Thursday, April 30, 2009

Rienzi, Another Civil War Horse

He was the steed of General Philip Sheridan. Rienzi (later renamed Winchester) was a big gelding selected by then Col Sheridan and brought from Ohio as he began his service during the civil war. He was named Rienzi after the Mississippi town where Sheridan's troops had been encamped. He rode him over the next three years through 45 engagements including 19 pitched battles and two cavalry raids. The huge black charger taller then Sheridan, was shot many times in battle always recovering and the animal seemed indestructible. In October, 1864, the horse and his rider gained legendary status. Sheridan while spending the night in Winchester, Virginia was awakened by the sound of artillery fire from the direction of Cedar Creek, about 15 miles to the south where his troops were camped. Confederate Jubal A. Early had surprised the sleeping soldiers and overwhelmed them. Reinzi, with Sheridan aboard raced to the area finding his troops in full retreat. The general enticed his men to rally and follow him back to Cedar Creek and where Early's stunning victory earlier turned into a dismal defeat.
After the war Rienzi was put to pasture for a well deserved retirement. When he died in 1878, he was mounted and sent to the Museum of Military Service Institution of the United States on Governor's Island in New York. Later he was transferred to the Smithsonian Institute where he remains to this date.

Tuesday, April 28, 2009

You Learn Something New Every Day

I have been listing some things on Ebay for a friend of mine and have been having a blast. Not only because these are some high ticket items, but also for the knowledge I have gained doing the necessary research.
Right now I have a Disney celluloid up for auction that proved to be pretty fascinating....
Copy and paste into your browser window:

We had the hardest time identifying this piece until someone kindly emailed me with the information. It came from a Disney short back in 1957-The Truth About Mother Goose. The cel was from Mary, Mary, Quite Contrary-and was the real story of Mary, Queen of Scots. Shame on me for not knowing my history very well-especially Scottish history, (my whole family on my mother's side is Scottish) but thanks to this extremely informative cartoon I got clued in-anytime I can combine a cartoon together with learning its a good thing!

This is only about 7 minutes long, so if you have some time to spare, grab a cup of coffee and get ready to possibly learn a thing or two.....

A Budding Author

My oldest daughter brought home her most recent penning which of course, I have to share. I just love being a part of her life and having the privilege of getting to see her grow into such a fine young woman. I can't believe she is mine-(I keep telling people I should never have been allowed to have children.) Its amazing she has turned out the way she has-no thanks to me ;0) I was never this together at 12 years old.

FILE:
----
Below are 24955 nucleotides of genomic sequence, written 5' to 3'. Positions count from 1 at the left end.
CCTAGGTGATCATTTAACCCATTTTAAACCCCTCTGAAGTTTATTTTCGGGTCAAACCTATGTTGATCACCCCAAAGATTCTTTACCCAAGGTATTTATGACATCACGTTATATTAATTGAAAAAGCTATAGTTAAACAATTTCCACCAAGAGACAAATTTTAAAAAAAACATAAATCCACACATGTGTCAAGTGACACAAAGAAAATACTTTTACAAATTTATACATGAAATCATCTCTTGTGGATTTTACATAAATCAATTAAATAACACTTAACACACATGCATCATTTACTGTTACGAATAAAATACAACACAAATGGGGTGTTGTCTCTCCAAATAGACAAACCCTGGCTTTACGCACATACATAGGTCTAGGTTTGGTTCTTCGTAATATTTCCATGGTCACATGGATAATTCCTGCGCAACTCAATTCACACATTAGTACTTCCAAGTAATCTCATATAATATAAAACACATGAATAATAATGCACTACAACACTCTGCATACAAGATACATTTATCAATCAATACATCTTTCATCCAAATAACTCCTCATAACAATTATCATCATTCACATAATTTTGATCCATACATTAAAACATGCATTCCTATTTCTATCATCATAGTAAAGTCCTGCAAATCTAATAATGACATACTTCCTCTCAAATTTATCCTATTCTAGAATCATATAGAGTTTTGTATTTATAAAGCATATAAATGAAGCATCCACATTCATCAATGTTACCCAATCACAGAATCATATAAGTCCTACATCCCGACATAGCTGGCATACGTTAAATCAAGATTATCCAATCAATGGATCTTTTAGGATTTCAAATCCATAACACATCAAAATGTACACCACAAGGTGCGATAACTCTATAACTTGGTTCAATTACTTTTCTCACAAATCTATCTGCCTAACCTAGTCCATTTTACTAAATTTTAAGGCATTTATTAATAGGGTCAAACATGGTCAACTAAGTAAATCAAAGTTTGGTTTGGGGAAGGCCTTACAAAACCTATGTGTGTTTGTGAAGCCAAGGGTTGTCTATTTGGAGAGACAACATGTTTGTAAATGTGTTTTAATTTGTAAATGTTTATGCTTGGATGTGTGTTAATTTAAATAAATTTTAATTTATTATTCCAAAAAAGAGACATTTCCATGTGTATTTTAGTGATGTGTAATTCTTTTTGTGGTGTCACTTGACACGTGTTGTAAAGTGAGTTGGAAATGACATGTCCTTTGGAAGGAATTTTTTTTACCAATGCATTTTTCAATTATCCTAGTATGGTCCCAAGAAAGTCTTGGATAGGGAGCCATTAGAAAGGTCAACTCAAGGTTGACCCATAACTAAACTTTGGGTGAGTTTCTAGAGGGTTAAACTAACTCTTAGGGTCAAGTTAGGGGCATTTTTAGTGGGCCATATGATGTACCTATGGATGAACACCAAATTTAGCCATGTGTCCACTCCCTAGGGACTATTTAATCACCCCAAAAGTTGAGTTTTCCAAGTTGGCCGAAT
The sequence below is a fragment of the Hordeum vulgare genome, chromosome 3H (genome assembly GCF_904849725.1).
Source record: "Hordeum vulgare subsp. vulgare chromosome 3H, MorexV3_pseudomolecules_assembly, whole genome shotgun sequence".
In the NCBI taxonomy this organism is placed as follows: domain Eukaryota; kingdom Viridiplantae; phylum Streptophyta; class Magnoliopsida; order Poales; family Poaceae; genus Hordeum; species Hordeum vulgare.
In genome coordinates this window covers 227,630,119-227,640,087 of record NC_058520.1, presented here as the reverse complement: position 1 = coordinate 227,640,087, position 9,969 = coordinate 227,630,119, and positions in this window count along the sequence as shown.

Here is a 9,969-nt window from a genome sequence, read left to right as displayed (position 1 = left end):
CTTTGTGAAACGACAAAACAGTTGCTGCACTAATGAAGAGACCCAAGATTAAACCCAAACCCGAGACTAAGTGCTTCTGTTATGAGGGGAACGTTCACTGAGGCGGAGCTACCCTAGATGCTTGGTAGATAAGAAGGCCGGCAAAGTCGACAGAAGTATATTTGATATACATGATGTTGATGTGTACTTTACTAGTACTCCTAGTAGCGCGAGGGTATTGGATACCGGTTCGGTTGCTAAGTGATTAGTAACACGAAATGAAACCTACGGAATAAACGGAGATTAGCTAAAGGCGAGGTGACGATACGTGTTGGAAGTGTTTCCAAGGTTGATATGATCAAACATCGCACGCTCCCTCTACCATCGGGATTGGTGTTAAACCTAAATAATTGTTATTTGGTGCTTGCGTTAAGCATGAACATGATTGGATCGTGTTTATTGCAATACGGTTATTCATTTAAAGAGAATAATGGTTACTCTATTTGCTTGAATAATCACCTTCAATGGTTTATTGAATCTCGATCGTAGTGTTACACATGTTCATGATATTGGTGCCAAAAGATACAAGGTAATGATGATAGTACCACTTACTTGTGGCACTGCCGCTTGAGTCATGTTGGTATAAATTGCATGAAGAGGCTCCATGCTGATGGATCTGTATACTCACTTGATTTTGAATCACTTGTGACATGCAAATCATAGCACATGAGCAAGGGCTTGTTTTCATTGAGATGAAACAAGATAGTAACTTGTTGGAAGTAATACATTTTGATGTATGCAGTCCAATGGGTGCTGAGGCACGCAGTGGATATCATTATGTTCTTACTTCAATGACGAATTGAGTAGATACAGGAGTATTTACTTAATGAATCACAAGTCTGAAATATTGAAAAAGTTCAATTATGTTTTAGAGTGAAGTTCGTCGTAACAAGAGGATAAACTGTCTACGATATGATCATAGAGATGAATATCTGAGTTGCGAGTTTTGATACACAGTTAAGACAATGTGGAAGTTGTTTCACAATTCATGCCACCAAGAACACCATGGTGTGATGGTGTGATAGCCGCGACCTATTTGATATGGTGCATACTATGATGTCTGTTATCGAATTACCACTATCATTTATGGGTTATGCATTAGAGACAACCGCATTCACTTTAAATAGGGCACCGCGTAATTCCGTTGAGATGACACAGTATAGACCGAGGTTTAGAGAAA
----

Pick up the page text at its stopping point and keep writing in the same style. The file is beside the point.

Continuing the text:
Every Second Counts
Blooming, Here,

Not Knowing Where To
Reach, SKY,

Every Second,




Friday, April 24, 2009

My Quote of the Day

"I always feel like I am on the verge of something really, really BIG! I keep feeling like God is going to reveal the meaning of life in some small gesture. I try my best to look very hard for it in a sign-in my children's eyes, my husband's reassuring arms, my horse's velvet muzzle, my dog's soft fur. Then I realize, He is showing me, right here, right now. He is trying to tell me its all in front of me if I will just choose to see it. So glorious it all can be! My mind just needs to clear from all the "clutter" to help me see it."

May you all experience a wonderful day and "see" all the little miracles happening right in front of you,

Thursday, April 23, 2009

Quote of the Day

"Early in my life I came to the conclusion that my spirituality was something uniquely and privately my own, something I could find deep within a small, quiet place in the very center of my being. I find that place within me when I am on a horse." Dark Horse, Tami Hoag

Camilla's Candied Apples

This is a horse treat, believe it or not. My trainer already tells me I spoil my OTTB (off the track thoroughbred) Dancer too much; what would he say if I showed up with one of these? I think I might have to conduct a little experiment......

Now all I need to do is decide which one to get! From lollipops to tacos, this gal has some fun treats for that special pony in your life. The name of her place is "Petafour Bakery" -how cute is that! Visit her site: